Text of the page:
The investigation of eigenvalues and eigenfunctions of the Laplace operator in a bounded domain or a manifold is a subject with a history of more than two hundred years. This is still a central area in mathematics, physics, engineering, and computer science, and activity has increased dramatically in the past twenty years for several reasons:
- A discovery of many fascinating properties of the Laplacian eigenfunctions such as the localization in small regions of a complicated domain and scarring in quantum chaotic billiards;
- The use of Laplacian eigenfunctions as a natural tool for a broad range of data analysis tasks, e.g., dimensionality reduction of high dimensional data via diffusion maps, or analysis of fMRI data for understanding functionality of brain regions;
- The use of the underlying Laplacian eigenvalues as natural “fingerprints” to identify geometrical shapes, e.g., copyright protection, database retrieval, quality assessment of digital data representing surfaces and solids, and the related inverse spectral problems;
- The spectral analysis of the Laplace operator for a better interpretation of nuclear magnetic resonance measurements of diffusive transport, e.g., experimental determination of the surface to volume ratio in porous media through the asymptotic properties of the heat kernel;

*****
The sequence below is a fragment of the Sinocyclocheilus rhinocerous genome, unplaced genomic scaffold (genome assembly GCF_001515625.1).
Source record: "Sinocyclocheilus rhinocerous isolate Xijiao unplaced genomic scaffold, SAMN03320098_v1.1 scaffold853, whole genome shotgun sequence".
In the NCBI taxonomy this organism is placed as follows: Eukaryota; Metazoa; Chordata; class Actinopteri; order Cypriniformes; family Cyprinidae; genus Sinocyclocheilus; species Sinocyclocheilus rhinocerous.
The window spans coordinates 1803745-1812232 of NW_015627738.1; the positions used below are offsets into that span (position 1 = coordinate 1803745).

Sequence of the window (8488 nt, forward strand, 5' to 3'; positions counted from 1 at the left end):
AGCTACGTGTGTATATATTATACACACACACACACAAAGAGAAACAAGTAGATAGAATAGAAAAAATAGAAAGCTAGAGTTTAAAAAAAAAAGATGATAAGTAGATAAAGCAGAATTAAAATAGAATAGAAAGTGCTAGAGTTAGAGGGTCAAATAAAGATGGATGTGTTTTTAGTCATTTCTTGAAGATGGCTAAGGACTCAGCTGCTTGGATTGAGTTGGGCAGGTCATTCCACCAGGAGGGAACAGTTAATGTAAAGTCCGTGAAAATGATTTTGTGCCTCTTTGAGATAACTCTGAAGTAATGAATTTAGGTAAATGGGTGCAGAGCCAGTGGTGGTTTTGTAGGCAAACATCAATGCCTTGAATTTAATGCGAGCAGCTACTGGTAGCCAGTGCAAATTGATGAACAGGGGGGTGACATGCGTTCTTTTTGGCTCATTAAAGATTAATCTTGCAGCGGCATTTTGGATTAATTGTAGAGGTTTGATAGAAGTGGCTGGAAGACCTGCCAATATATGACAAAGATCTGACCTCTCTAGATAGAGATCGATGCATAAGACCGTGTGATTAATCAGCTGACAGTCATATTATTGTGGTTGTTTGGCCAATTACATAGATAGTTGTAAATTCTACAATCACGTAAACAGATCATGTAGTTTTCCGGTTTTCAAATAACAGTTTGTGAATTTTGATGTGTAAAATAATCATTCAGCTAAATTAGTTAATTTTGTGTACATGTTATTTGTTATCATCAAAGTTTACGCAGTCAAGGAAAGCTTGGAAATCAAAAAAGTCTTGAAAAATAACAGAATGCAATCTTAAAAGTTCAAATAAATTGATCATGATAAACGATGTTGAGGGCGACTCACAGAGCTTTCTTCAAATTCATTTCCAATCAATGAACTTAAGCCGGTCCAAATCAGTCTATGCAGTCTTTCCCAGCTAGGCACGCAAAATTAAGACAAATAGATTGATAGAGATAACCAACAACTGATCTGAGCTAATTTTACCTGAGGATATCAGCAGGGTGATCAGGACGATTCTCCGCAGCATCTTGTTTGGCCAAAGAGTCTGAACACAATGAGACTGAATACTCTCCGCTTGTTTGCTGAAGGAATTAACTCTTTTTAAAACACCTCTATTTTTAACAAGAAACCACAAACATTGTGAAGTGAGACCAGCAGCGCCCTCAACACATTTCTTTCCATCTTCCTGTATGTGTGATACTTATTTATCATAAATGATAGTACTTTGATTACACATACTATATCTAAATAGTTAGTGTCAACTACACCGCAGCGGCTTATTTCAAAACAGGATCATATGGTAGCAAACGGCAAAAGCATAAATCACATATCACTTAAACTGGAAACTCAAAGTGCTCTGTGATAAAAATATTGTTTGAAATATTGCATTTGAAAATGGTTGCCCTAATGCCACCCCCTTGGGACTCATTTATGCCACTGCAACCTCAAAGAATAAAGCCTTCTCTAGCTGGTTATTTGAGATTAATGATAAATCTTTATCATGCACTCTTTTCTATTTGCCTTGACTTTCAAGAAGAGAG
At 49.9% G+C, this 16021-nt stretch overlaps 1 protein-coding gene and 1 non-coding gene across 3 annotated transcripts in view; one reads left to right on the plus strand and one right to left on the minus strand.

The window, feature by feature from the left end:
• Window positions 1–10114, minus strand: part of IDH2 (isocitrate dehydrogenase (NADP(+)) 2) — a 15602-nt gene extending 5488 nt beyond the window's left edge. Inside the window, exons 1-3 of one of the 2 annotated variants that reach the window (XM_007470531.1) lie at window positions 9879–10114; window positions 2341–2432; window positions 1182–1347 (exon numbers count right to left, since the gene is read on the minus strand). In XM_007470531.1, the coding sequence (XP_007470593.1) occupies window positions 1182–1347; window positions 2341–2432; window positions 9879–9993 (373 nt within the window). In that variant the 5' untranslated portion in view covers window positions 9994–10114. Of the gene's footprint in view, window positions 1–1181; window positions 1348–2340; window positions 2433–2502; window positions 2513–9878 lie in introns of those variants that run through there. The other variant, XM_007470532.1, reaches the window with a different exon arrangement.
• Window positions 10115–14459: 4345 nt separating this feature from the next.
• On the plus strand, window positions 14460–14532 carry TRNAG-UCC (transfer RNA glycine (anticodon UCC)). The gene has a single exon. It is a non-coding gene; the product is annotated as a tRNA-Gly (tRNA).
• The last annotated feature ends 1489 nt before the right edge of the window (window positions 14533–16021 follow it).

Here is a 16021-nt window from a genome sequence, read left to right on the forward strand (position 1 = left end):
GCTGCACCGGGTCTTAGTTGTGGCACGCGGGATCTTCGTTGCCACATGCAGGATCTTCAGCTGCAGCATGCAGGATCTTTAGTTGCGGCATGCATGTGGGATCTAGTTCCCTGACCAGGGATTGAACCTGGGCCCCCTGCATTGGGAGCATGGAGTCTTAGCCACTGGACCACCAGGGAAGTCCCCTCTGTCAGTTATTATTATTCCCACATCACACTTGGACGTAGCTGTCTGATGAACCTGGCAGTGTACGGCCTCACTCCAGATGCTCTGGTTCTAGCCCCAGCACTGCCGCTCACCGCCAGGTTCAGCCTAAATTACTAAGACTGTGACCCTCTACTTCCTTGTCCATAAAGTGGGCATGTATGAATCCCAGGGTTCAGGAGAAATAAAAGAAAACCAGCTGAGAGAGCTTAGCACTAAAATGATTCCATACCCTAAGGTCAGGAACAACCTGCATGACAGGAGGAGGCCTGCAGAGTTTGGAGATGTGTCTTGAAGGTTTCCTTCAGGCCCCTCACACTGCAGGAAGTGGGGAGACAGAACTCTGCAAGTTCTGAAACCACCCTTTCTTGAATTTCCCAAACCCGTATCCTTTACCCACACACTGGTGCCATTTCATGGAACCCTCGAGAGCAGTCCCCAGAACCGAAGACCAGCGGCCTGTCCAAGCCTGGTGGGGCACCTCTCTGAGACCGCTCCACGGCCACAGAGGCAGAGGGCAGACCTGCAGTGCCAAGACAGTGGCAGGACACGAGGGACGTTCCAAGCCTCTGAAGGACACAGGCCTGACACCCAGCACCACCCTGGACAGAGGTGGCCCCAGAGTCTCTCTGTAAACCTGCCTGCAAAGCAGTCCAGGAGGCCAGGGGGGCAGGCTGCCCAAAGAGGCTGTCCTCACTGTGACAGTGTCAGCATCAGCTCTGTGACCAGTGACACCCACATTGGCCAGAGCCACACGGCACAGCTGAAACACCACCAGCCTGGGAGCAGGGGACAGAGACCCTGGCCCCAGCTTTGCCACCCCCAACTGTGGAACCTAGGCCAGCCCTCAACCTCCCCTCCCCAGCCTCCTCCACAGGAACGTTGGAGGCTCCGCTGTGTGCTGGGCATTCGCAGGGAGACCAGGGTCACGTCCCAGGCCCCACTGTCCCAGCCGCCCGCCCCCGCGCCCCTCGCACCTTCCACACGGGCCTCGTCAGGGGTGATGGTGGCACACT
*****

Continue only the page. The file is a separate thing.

- Numerical computation of the Laplacian eigenfunctions and eigenvalues in irregular, often multiscale domains (or sets, or graphs) that still remains a challenging problem demanding for new numerical techniques.
This workshop will be an exciting opportunity to discuss various aspects of these new or long-standing problems with experts in different fields, including mathematics, physics, biology, and computer sciences.
(École Polytechnique, Laboratoire de Physique de la Matiere Condensee)
(Yale University, Mathematics)
(University of California, Davis (UC Davis), Mathematics)